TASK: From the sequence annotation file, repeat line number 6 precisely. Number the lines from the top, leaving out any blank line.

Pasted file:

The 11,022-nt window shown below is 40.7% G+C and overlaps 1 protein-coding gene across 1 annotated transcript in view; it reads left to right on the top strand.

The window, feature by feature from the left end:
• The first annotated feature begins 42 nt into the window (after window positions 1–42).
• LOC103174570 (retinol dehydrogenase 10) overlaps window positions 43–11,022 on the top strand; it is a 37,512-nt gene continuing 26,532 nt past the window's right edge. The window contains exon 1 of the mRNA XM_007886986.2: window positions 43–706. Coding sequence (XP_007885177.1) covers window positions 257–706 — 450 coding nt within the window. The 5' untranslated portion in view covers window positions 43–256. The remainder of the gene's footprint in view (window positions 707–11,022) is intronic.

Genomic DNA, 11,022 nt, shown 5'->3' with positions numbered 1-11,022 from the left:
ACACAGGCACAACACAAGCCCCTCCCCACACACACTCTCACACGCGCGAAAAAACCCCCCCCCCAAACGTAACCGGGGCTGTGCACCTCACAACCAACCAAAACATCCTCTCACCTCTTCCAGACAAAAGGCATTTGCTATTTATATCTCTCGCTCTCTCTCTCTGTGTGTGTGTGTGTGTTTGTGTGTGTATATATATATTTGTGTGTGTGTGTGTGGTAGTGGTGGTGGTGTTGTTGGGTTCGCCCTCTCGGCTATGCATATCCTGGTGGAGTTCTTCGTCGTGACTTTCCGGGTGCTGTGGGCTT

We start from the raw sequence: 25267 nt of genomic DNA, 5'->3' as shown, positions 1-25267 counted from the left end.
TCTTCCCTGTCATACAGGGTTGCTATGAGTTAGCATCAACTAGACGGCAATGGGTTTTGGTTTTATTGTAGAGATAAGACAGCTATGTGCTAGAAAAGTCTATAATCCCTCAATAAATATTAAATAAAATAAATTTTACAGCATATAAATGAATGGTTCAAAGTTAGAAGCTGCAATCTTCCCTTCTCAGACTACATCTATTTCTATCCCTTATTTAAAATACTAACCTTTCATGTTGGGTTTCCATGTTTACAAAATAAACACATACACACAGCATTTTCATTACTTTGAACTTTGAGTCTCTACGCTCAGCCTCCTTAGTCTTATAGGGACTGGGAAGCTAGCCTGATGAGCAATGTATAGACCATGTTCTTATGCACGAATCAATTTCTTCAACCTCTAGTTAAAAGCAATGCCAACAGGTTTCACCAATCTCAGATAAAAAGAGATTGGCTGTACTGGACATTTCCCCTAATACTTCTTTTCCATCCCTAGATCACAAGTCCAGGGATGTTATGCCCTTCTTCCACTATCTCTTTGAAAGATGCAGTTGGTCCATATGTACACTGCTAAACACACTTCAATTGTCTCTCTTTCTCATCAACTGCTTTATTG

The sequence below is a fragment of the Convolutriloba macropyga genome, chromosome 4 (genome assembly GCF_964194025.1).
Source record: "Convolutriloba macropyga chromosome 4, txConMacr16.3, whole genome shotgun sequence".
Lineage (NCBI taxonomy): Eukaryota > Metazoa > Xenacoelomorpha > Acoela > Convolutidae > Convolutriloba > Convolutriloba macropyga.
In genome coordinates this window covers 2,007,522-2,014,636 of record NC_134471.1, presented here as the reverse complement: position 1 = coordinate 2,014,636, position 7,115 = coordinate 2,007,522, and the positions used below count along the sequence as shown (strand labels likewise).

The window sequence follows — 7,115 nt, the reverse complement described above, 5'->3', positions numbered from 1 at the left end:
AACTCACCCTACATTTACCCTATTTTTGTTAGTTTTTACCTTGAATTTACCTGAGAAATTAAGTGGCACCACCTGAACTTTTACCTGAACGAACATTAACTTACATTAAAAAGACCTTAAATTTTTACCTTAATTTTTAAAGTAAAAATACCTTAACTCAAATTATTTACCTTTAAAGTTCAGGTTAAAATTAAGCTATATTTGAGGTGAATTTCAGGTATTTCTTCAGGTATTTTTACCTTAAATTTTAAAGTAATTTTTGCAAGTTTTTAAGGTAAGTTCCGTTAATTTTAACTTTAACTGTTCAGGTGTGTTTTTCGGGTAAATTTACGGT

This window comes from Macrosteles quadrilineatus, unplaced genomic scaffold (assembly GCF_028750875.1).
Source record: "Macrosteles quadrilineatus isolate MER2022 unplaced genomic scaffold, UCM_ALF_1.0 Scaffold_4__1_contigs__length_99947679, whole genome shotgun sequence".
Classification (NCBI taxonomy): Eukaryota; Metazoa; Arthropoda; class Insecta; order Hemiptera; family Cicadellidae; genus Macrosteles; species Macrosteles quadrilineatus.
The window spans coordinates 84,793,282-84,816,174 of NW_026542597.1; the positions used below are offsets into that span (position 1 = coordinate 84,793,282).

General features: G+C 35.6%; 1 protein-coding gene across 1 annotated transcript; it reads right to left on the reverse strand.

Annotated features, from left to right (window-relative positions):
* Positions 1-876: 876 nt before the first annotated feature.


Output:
ACACAGGCACAACACAAGCCCCTCCCCACACACACTCTCACACGCGCGAAAAAACCCCCCCCCCAAACGTAACCGGGGCTGTGCACCTCACAACCAACCAAAACATCCTCTCACCTCTTCCAGACAAAAGGCATTTGCTATTTATATCTCTCGCTCTCTCTCTCTGTGTGTGTGTGTGTGTTTGTGTGTGTATATATATATTTGTGTGTGTGTGTGTGGTAGTGGTGGTGGTGTTGTTGGGTTCGCCCTCTCGGCTATGCATATCCTGGTGGAGTTCTTCGTCGTGACTTTCCGGGTGCTGTGGGCTT